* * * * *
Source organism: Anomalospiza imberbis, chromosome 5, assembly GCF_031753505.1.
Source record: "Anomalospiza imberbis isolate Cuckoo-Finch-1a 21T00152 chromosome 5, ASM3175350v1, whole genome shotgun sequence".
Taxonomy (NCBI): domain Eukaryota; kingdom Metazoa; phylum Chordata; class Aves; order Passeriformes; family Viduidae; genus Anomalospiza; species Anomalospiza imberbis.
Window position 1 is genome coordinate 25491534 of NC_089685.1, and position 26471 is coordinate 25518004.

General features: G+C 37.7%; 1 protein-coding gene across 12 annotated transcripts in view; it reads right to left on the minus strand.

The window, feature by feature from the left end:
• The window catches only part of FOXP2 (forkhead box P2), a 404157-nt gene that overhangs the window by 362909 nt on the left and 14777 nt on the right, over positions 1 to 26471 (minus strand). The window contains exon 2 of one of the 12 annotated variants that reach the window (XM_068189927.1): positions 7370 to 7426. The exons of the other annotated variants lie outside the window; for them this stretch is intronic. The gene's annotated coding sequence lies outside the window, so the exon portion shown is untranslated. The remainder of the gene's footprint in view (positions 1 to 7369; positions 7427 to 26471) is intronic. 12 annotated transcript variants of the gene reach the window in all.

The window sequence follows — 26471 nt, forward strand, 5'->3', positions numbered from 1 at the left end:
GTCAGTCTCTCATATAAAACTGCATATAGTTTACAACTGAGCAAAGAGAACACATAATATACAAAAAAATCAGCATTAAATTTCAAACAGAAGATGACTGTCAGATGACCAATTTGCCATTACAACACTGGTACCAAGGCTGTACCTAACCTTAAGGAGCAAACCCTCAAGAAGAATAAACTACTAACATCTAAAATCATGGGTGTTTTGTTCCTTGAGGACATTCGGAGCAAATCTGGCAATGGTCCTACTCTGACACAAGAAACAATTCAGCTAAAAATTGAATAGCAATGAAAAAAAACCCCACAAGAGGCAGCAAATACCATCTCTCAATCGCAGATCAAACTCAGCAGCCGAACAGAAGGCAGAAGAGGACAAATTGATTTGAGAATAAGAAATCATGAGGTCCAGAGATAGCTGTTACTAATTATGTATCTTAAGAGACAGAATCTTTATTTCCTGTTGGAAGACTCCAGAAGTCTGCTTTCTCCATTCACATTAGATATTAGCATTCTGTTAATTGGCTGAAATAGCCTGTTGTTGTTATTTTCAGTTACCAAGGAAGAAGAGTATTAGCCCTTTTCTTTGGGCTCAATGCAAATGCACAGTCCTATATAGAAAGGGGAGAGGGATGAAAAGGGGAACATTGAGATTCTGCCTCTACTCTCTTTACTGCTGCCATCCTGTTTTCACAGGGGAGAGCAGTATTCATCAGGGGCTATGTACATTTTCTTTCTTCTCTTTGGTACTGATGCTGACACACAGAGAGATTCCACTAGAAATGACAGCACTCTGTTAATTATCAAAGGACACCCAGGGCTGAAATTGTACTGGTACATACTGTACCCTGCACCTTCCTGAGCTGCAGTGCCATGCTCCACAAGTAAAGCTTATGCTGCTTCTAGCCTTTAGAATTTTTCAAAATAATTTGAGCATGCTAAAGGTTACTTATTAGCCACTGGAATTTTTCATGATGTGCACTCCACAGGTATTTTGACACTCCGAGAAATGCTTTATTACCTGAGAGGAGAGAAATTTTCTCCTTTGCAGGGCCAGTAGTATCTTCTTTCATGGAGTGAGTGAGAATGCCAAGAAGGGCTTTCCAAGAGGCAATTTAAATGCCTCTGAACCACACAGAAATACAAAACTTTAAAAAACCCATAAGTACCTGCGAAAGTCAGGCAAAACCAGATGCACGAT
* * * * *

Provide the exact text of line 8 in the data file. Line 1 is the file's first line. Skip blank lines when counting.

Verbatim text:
The window sequence follows — 26471 nt, forward strand, 5'->3', positions numbered from 1 at the left end: